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CT State Grange honored in Congressional Record

By Terri Fassio, Public Relations Co-Director

  DECEMBER 5, 2010 --

The Connecticut State Grange has been formally recognized in the Congressional Record by U.S. Rep. Joe Courtney, D-CT, calling the organization "an integral part of our states’ efforts to preserve farmland, support rural communities and maintain the idyllic charm that is such an important part of New England’s past."

Organized in June 1885, the Connecticut State Grange is celebrating its 125th anniversary.  Originally formed to help farmers recover from the ravages of the Civil War, the Grange is constantly evolving and making new contributions to the State of Connecticut through the efforts of its members in the nearly 60 rural and non-rural communities it serves.  Local Granges are committed to bettering their communities through agricultural initiatives, advocating legislation, service projects and sponsoring family oriented activities. 

"I am honored that Congressman Courtney thought enough of the Connecticut State Grange to bestow this honor," said Connecticut State Grange President Jody Cameron as he extended his gratitude to Congressman Courtney.  "I'd like to thank him for recognizing the important role the Connecticut State Grange plays within our communities across the state." 

Congressman Courtney, a West Hartford native, was recently elected to a third Congressional term in the United States House of Representatives.  He represents Connecticut's 2nd District, which is comprised of 65 towns in the Eastern part of the State. Known for his bi-partisan manner, Courtney is respected for his work to strengthen and expand jobs and business opportunities within his region.

Gordon Gibson, Legislative Liaison for the Connecticut State Grange, was made aware of the December 2 statement when he received a phone call from Congressional staffer John Hollay, a Legislative Assistant in Congressman Courtney's office.  "It's a very nice honor," Gibson said. "This shows how Representative Courtney sees the importance of preserving the quality of agricultural life in eastern Connecticut."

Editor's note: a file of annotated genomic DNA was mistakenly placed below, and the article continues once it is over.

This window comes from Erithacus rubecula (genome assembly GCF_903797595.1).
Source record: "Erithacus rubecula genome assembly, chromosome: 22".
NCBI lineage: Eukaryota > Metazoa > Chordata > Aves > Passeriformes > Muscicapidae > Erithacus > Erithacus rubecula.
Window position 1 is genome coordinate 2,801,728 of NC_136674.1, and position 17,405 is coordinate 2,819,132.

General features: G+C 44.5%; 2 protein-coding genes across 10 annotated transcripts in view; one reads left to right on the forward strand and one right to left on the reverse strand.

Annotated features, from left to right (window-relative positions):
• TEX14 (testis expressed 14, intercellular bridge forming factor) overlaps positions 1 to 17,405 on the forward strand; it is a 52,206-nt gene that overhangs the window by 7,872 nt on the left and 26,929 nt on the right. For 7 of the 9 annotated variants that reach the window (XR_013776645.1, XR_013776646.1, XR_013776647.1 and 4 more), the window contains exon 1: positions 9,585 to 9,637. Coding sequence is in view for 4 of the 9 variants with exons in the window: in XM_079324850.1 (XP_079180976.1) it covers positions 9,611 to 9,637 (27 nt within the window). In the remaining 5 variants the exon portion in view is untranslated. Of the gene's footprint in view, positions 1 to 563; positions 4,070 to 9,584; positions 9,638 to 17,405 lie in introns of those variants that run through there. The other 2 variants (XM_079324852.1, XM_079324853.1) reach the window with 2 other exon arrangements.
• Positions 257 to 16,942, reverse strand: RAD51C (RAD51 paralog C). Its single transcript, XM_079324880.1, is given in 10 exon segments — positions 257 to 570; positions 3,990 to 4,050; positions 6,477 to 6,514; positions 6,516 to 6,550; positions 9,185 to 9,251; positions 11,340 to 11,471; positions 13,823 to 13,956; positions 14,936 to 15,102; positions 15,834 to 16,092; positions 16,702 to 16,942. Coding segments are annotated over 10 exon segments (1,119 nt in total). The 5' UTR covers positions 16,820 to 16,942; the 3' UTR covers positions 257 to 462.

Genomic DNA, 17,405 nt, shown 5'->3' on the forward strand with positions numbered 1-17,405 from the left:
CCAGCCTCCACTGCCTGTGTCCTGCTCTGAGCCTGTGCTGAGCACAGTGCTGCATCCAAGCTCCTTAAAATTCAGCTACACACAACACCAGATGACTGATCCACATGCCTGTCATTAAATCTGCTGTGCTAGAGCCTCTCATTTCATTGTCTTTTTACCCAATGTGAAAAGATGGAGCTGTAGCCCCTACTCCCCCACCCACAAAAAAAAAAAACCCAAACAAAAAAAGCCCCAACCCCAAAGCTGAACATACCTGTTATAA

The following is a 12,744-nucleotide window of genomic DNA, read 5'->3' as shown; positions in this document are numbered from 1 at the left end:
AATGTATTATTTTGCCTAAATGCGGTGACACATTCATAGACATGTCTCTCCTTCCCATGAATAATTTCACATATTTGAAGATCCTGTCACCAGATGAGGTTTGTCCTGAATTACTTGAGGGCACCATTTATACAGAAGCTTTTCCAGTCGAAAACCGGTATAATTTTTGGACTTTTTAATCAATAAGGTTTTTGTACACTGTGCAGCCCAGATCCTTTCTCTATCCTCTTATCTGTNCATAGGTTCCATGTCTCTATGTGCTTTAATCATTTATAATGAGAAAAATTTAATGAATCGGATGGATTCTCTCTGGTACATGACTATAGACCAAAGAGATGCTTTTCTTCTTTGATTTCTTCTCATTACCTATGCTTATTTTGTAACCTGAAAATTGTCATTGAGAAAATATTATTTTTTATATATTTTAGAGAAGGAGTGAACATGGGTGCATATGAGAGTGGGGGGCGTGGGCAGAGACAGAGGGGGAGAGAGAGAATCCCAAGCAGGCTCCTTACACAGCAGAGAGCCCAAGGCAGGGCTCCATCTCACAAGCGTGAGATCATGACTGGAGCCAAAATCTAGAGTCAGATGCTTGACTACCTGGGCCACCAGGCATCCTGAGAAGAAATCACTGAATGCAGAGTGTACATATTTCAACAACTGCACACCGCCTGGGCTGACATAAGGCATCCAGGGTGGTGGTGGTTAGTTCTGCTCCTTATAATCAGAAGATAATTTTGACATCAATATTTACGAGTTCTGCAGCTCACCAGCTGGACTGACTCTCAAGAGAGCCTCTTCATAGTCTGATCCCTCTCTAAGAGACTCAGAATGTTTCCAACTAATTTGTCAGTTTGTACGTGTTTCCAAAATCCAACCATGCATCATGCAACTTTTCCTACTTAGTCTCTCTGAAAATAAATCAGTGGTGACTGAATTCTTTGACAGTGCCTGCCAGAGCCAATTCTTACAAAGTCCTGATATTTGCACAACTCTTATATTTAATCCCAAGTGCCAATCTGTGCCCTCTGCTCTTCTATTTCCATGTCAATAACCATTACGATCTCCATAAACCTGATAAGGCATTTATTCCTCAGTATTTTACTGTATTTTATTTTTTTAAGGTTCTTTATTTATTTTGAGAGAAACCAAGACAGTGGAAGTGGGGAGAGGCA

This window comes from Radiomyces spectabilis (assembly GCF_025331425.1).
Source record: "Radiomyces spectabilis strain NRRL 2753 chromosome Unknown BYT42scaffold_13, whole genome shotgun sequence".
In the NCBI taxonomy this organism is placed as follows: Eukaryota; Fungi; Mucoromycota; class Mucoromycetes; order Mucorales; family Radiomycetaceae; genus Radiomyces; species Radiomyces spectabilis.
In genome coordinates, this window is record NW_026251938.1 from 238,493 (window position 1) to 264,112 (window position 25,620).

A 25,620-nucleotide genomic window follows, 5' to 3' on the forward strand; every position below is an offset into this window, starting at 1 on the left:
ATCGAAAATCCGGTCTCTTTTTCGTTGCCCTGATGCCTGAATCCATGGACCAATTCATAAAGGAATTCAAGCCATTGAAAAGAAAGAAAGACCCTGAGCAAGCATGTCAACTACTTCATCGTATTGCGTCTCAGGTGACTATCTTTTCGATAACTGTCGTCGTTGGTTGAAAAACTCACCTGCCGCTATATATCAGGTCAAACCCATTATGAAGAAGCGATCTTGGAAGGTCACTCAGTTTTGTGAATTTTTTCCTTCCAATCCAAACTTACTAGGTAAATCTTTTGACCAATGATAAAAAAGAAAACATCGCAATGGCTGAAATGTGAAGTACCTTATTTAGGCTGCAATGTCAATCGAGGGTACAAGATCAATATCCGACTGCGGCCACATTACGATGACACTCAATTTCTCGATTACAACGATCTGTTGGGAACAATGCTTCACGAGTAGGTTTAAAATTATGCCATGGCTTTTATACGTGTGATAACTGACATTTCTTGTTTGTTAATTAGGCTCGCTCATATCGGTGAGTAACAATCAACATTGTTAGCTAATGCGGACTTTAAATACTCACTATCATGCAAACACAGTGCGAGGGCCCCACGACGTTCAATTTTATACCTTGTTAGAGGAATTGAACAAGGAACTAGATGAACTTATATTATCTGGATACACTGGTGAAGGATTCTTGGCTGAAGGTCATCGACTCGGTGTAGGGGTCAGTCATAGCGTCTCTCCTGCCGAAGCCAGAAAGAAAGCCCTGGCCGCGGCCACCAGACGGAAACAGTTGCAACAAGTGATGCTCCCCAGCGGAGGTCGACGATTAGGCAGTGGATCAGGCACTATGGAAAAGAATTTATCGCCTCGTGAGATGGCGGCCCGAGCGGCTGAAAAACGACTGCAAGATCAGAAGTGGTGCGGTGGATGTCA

The Congressional honor comes at a time when the Connecticut State Grange and the Granges across the state are experiencing a heightened level of enthusiasm. 

"The Grange in Connecticut is thriving," Cameron said.  "As proud as we are of our history, it is the hard work, dedication and pride of the members that build upon our foundation.  With these strengths, we have nothing but growth in our future."

The Congressional Record statement reads:

MR. COURTNEY. Madame Speaker, I rise today to honor the Connecticut State Grange on their 125th anniversary.

The National Grange, also known as the Order of Patrons of Husbandry, is the nation's oldest national agricultural organization, with local chapter established in 2,700 local communities in 40 states. The Connecticut Grange has been one of the most active, continuously operating since 1885. In Connecticut the Grange has been an integral part of our states’ efforts to preserve farmland, support rural communities and maintain the idyllic charm that is such an important part of New England’s past. 

The Grange has always welcomed farming families to involve themselves in the betterment of rural life and to contribute to its welfare by talent, thought, strength and willingness to labor heartily with fellow Patrons for the general good of the order and of mankind.  The Grange’s focus on community service, family activities and agricultural causes reflects well on the countless farmers who strive to preserve America’s pastoral traditions. In eastern Connecticut, the Grange has a long and storied past supporting communities, maintaining our rural heritage and promoting the agricultural ideals that serve as the backbone of our country.

Not only is the Grange the oldest and one of the strongest farm organizations in America, it is the only farmers’ fraternity in the world.  The precepts of this farm-family fraternity are fourfold:  (1) We should work toward a more prosperous agriculture; (2) Improve practical education; (3) Super-size community life and citizenship; and (4) Build higher ideals of manhood and womanhood among ourselves. With a strong faith in God, a nurturing hope, a focus on charity, and faithfulness to duty, the Granger continues to make rural life more desirable.

Members of the Grange have adopted the following creed; “United by the strong and faithful tie of agriculture, we mutually resolve to labor for the good of our order, our country and mankind.” Madame Speaker, I believe those are words we can all live by, and so I ask my colleagues to join with me, and the people of Connecticut, in recognizing the Connecticut State Grange on their 125th anniversary.


NOTE:  A PDF File of the Congressional Record document can be viewed and downloaded by clicking the link and saving the document -- http://www.ctstategrange.org/pdfs/legislative/CSG-CongRec-12-2010.pdf

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